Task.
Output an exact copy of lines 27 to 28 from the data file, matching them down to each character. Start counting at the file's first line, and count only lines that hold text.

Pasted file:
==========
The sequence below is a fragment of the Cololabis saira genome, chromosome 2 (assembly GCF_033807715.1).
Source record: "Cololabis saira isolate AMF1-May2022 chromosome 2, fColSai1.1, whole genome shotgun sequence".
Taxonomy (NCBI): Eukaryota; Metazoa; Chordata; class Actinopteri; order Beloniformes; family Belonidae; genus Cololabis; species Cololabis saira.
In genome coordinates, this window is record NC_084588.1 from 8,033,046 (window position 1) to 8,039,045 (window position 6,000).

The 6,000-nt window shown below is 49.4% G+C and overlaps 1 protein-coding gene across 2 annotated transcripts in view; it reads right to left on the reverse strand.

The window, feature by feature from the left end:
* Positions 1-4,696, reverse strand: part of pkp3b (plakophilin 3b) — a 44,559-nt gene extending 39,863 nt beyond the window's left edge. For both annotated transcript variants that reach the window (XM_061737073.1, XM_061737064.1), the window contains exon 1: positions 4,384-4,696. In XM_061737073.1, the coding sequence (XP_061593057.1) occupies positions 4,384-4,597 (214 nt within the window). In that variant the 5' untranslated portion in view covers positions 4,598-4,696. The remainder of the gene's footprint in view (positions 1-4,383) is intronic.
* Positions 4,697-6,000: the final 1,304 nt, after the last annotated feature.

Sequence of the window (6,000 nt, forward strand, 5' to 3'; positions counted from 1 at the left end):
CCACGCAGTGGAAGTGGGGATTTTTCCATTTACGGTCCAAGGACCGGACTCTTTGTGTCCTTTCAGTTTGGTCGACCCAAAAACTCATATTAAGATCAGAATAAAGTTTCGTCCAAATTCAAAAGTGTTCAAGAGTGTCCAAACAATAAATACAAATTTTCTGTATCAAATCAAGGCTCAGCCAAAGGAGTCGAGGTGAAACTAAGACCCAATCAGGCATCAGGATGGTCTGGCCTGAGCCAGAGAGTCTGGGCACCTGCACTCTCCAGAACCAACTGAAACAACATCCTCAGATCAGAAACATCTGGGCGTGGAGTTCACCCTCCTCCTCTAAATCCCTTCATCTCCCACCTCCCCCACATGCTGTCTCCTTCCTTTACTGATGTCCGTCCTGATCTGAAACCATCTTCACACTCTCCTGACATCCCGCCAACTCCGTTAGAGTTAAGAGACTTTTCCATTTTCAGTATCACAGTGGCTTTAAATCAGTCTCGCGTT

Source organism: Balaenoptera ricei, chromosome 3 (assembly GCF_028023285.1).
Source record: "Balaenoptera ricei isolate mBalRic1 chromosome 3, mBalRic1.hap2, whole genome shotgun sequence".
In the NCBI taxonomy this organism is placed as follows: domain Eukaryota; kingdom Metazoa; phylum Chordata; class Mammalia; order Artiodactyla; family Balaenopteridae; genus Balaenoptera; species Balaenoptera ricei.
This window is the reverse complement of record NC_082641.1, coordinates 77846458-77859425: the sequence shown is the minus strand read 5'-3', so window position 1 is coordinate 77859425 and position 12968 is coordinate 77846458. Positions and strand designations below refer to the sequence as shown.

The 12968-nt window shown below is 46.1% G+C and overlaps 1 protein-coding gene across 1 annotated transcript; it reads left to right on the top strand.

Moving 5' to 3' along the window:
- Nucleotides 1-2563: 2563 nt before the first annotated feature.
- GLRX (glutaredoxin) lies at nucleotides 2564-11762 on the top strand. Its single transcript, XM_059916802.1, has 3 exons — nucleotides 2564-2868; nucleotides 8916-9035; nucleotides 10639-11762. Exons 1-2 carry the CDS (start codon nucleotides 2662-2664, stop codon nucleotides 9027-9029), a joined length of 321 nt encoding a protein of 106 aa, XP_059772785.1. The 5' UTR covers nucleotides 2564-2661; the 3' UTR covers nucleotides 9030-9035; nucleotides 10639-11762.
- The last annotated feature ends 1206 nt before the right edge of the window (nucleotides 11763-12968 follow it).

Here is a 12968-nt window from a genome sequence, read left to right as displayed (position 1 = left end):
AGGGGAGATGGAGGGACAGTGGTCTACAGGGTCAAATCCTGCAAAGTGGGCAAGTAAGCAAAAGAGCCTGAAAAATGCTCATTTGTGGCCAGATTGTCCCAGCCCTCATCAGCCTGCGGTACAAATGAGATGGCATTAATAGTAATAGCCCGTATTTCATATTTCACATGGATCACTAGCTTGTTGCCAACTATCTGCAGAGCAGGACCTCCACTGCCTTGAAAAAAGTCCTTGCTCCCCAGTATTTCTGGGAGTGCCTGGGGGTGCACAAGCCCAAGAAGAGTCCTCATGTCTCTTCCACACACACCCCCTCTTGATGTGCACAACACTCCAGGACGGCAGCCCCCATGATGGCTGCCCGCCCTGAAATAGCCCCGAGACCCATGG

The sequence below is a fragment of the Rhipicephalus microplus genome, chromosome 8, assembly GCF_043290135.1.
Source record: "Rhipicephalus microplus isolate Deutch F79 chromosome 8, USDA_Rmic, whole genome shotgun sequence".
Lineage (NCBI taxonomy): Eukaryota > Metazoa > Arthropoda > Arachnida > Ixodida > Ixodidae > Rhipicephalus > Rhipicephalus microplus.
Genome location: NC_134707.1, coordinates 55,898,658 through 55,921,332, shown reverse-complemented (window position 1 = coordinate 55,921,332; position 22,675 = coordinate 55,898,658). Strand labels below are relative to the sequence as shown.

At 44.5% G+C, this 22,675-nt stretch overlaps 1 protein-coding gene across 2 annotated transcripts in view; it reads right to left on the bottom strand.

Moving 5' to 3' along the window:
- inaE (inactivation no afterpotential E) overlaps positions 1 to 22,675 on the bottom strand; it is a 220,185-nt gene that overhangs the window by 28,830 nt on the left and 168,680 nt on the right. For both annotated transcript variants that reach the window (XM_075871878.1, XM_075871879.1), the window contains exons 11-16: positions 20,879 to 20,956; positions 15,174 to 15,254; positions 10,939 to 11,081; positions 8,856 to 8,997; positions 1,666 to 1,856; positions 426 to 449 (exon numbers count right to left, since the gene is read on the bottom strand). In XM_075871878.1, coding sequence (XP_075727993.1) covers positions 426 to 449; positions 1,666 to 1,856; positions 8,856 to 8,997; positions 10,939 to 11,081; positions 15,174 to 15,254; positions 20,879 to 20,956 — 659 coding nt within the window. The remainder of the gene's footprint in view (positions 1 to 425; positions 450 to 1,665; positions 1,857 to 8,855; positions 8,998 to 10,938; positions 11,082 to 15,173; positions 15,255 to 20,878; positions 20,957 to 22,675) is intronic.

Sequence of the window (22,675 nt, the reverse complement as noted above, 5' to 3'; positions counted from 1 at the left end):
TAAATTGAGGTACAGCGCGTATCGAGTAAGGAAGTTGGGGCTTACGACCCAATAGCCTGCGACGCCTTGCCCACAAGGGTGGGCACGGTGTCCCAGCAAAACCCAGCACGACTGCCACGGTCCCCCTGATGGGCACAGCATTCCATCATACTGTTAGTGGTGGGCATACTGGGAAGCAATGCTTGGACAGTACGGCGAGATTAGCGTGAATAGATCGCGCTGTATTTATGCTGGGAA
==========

Moving 5' to 3' along the window:
- inaE (inactivation no afterpotential E) overlaps positions 1 to 22,675 on the bottom strand; it is a 220,185-nt gene that overhangs the window by 28,830 nt on the left and 168,680 nt on the right. For both annotated transcript variants that reach the window (XM_075871878.1, XM_075871879.1), the window contains exons 11-16: positions 20,879 to 20,956; positions 15,174 to 15,254; positions 10,939 to 11,081; positions 8,856 to 8,997; positions 1,666 to 1,856; positions 426 to 449 (exon numbers count right to left, since the gene is read on the bottom strand). In XM_075871878.1, coding sequence (XP_075727993.1) covers positions 426 to 449; positions 1,666 to 1,856; positions 8,856 to 8,997; positions 10,939 to 11,081; positions 15,174 to 15,254; positions 20,879 to 20,956 — 659 coding nt within the window. The remainder of the gene's footprint in view (positions 1 to 425; positions 450 to 1,665; positions 1,857 to 8,855; positions 8,998 to 10,938; positions 11,082 to 15,173; positions 15,255 to 20,878; positions 20,957 to 22,675) is intronic.